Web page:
Why is it so difficult to choose the right tile? It should be only a question of which pattern goes best with the furniture, or what color can make the room look bigger than it is. Instead, you’ll most likely be confronted with a list of questions that can leave the average consumer a bit confused.
What’s a PEI rating? Do I need porcelain or a non-porcelain tile? Why does grout even come in different styles? And the list could go on forever.
It can be overwhelming, but it’s your job to communicate with your clients effectively and to ensure that their vision comes to life through your work. If you often find yourself struggling to find the right tile for your projects, then this article is for you. We’ll go over everything you need to consider when purchasing tile, from the aesthetics to the technicalities.
So, grab a cup of coffee and make yourself comfortable for an educational journey in the world of tiles.
Most of your clients will probably worry about the appearance of the tile, which is understandable considering at least a partial goal of a new project is to revamp a home. But, what you must help them understand is that the primary factor to consider when choosing the tile is durability.
Here’s the thing: while redecorating the home or giving the walls a fresh coat of paint are rather standard projects, tile installation isn’t something that people do during their spring cleaning. So, it’s essential to pick a material that can withstand wear and tear and last for years on end. If not, the tile can break, which can lead to unhappy customers.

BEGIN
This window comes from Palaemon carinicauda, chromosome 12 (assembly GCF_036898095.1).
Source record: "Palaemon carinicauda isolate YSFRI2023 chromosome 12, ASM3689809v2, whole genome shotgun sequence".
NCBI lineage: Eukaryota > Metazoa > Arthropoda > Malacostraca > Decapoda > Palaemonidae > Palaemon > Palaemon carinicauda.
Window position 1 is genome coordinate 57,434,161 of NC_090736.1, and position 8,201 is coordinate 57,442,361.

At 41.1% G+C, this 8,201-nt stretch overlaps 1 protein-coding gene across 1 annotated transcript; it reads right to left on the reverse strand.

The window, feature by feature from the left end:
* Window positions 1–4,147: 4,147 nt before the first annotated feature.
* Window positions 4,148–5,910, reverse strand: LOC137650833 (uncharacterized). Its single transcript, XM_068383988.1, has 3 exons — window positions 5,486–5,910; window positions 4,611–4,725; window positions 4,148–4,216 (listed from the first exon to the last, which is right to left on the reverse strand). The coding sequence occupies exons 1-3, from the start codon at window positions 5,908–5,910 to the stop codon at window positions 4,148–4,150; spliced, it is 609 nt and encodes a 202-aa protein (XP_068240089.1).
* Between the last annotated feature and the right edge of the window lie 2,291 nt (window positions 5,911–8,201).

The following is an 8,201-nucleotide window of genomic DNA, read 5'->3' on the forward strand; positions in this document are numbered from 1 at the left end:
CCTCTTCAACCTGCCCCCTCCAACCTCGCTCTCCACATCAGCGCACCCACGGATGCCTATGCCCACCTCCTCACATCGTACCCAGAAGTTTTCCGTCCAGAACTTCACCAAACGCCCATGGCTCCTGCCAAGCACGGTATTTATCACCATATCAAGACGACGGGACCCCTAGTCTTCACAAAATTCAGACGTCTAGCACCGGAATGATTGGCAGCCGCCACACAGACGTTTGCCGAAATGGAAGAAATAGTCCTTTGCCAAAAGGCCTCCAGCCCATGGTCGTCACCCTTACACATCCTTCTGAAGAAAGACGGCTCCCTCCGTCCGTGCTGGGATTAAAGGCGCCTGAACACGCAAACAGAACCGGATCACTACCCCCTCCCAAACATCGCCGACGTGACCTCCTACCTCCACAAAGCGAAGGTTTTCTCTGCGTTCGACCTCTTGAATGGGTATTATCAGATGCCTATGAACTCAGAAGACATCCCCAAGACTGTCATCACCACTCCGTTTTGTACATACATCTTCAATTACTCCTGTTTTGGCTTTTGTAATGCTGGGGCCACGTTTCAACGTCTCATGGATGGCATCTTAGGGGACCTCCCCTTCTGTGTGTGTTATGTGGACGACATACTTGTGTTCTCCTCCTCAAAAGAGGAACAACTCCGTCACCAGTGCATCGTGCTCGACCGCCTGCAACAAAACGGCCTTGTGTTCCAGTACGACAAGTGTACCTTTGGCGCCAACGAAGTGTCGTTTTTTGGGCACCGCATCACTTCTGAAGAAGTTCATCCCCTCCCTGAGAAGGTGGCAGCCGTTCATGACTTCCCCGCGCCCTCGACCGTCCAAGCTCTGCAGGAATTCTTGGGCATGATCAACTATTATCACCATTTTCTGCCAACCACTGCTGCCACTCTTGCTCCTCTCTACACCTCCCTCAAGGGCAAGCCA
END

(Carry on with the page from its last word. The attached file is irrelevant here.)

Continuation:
Look at the PEI rating for ceramic and porcelain tiles and make sure you purchase the right product. As you probably know already, PEI 1 tiles are the most fragile while a PEI 5 rating is the most resistant. If you’re looking for a wall tile, it’s okay to choose one with a lower grade, since it doesn’t need to withstand a lot of weight. When it comes to ceramic floor tiles, on the other hand, look for a high PEI rating.
Keep in mind, though that not all materials are ranked using this system. Natural stone, for instance, doesn’t follow the five classes since it’s not a human-made material. But, that doesn’t make it less appropriate for tiling projects.
The room where you are going to install the tile can help narrow down the options. The bathroom and kitchen require a waterproof material like ceramic or glass for the walls. However, you could also accommodate certain stone tiles to high-moisture areas.
Floors need more durable materials since they’ll have to withstand walking pressure. So, go for ceramic or even porcelain.
Most tile models are available in a wide variety of sizes, so it shouldn’t be an issue to find something that will fit the particular project you’re working on at the moment. Measure the room carefully and keep its proportions in mind when picking a particular tile size.
Large floor tiles can make the room appear larger since there are less visible grout lines to break the pattern. Small tiles, on the other hand, create a crowded look, so they work best in rooms with minimalistic decorations.
One of the great things about tile is that it comes in a variety of colors and variations of the same shade. Of course, if you have a picky client or one that can’t make up his mind, then the process of selecting tile can become overly complicated.
Here are a few basic color rules to keep in mind and share with your clients: